Bridge of Spies

Professor Stephen Sestanovich’ class, Columbia University

27 April 2018, Washington


Is a film by Steven Spielberg, where Tom Hanks plays the lawyer and negotiator James Donovan and the Soviet spy Colonel Rudolf Abel is played by Oscar Mark Rylance who received an Oscar for best supporting actor.

As an old Berliner remembering well the Glienicke Brücke I was intrigued by the story. I enjoyed the film so much that I bought the book by the lawyer of Rudolf Abel James Donovan, published in 1964 and after the film was released republished in 2015. Took some time before I read it and in hindsight I would not have bought the book nor read it had I known in advance that 4/5 of the book was about the Abel trials all the way to the Supreme Court of the United States. But having started to read I could not stop. I am absolutely fascinated by the story after I realized the gist of the matter.

This was a time 1957 when Nikita Khrushchev claimed that there were no Soviet spies. Just imagine! The cult of razvetshiki had not yet become the staple of Soviet legends and propaganda. Stierlitz of Seventeen Moments of Spring, a TV serial from 1972 had not captivated the imagination of a young Russian boy called Vladimir Putin, who volunteered as an adolescent to join the KGB and was kindly advised to study first, preferably law.

But what was so intriguing about the book? It is the American story about the rule of law. (Recommended reading: Richard Pipes Property and Freedom)

That is the right of every individual, citizen or alien, to have the right of a fair trial.

The defendants lawyer Donovan put up a fight which was formidable, skilled and successful. His aim was to prevent a death penalty and to strengthen his argument he came up with the outlandish idea that in the future there might be an opportunity to exchange Abel against an American captured by the Soviets. Three years later Garry Powers’ U-2 was shut down by Soviet SAMs. The rest is history and the exchange of prisoners that took place on the Glienicker Brücke in 1962 was a first ever, historic and became the precedent for further, scores of similar spy swaps. The last of which took place on the very same bridge was in 1986 when Ambassador Richard Burt traveled from Bonn to preside the exchange.

I will not bother you with details. But at every juncture Donovan defended his client’s right under the constitution of the United States, particularly under the 4th Amendment. He was commended by the judges and colleagues. He kept close contact with the Justice Department and the CIA and FBI. At no point did he loose his foothold.

Donovan had served during the war as a General Counselor with the rank of Commander (Navy) in the OSS and as an assistant American prosecutor at the Nuremberg War Trials. The Brooklyn Bar association suggested him as the defendant’s lawyer.

Now who was Colonel Rudolf Abel? An illegal spy caught by the FBI in Brooklyn in 1957 after a Soviet defector had betrayed him. I had my laughs reading Donovan and also Abel characterizing the defector, an ethnic Finn, but not a Finnish citizen, who during the war had served the Red Army as an interrogator of Finnish POWs and then clandestinely sent to Finland, where he obtained a false identity etc. I love Donovan’s observation about his “slow Baltic mind”. Unlike Rudolf Abel, who was born in England to Russian emigre parents, Reino Häyhänen’s English was poor.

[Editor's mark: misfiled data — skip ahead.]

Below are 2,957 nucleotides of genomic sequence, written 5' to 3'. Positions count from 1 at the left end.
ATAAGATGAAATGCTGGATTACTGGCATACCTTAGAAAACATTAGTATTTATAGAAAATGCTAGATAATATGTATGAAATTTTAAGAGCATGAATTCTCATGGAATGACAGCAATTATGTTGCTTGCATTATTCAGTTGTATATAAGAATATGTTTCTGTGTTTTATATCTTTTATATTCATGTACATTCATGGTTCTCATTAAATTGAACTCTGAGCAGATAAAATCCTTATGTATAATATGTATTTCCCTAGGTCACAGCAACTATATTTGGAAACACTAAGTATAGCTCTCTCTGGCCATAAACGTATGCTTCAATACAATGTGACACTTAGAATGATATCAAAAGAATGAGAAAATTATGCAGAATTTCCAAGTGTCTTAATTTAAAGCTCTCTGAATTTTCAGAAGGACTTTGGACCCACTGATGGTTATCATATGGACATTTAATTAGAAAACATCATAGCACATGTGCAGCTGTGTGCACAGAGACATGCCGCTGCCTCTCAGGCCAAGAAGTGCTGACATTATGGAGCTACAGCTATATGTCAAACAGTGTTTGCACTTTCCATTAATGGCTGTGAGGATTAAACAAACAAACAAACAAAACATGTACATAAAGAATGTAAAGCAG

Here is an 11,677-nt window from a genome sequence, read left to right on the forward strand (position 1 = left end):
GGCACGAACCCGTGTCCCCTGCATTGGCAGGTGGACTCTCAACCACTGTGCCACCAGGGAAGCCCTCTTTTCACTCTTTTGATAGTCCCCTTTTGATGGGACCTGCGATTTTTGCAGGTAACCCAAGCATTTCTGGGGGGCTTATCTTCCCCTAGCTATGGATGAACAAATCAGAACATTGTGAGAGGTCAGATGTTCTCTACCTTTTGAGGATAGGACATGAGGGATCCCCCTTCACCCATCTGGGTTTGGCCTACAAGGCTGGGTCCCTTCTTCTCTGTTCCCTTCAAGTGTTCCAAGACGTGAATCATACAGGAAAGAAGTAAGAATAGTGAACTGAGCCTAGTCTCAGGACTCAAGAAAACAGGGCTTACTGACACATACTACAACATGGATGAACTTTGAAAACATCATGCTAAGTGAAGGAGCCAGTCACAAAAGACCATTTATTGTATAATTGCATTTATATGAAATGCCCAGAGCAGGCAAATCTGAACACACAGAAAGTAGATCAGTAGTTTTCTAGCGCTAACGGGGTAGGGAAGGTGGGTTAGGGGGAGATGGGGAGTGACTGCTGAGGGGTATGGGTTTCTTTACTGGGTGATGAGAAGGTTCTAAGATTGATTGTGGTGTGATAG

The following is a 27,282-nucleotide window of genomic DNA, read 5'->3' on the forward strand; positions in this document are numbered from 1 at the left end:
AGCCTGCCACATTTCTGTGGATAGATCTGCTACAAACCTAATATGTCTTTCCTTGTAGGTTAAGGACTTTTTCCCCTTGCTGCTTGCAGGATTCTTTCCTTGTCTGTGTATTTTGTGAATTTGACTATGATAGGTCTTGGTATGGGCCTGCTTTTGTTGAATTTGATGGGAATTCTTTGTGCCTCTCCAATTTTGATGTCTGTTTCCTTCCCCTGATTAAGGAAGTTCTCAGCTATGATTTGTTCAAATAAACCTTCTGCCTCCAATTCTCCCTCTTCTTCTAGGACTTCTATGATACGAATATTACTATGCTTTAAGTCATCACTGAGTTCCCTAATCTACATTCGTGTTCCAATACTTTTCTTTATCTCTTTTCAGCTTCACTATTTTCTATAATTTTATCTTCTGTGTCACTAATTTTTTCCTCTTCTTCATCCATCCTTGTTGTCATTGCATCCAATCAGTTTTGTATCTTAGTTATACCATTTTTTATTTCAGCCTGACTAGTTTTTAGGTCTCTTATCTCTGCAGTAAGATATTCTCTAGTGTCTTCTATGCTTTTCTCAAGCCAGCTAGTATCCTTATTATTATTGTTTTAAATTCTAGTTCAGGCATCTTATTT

Donovan’s fight for the rights of the defendant under the Constitution and the defendant, who at every juncture turned down the advances of the FBI to cooperate, is a captivating story, actually incredible. The integrity of the Soviet spy Abel (his right name was Fisher, although he never admitted it) is in many ways the other side of the story. The respect of the two for each other is genuine and grew during the years of the trial and Abel’s imprisonment at the United States Penitentiary, Atlanta.

The book is one of the best defenses of the benefits and the logic of rule of law I have ever read. Donovan was well aware that a Soviet court would never have acted the way the American courts did. Just imagine Donovan defended Abel before the Supreme Court, which confirmed the verdict by 5 to 4. This was also the argument of the critics, why treat a commie, a Soviet spy like this.

The Fourth Amendment as part of the Bill of Rights stands at the opposite extreme of the police state philosophy to which the Soviet Union described. As Donovan drily noted the Soviet KGB Colonel was given a primer course in American law if he liked it or not.

But Donovan’s argument brings us to present day Washington. I’m suggesting nothing except stressing the rule of law and I’m doing this as a Russia hand. The Soviet Union is no more and Russia is not the Soviet Union, although old habits die hard. It is today a country literally Ruled by Man not by Law. And I do consider this to be the fundamental structural problem of Putin’s Russia.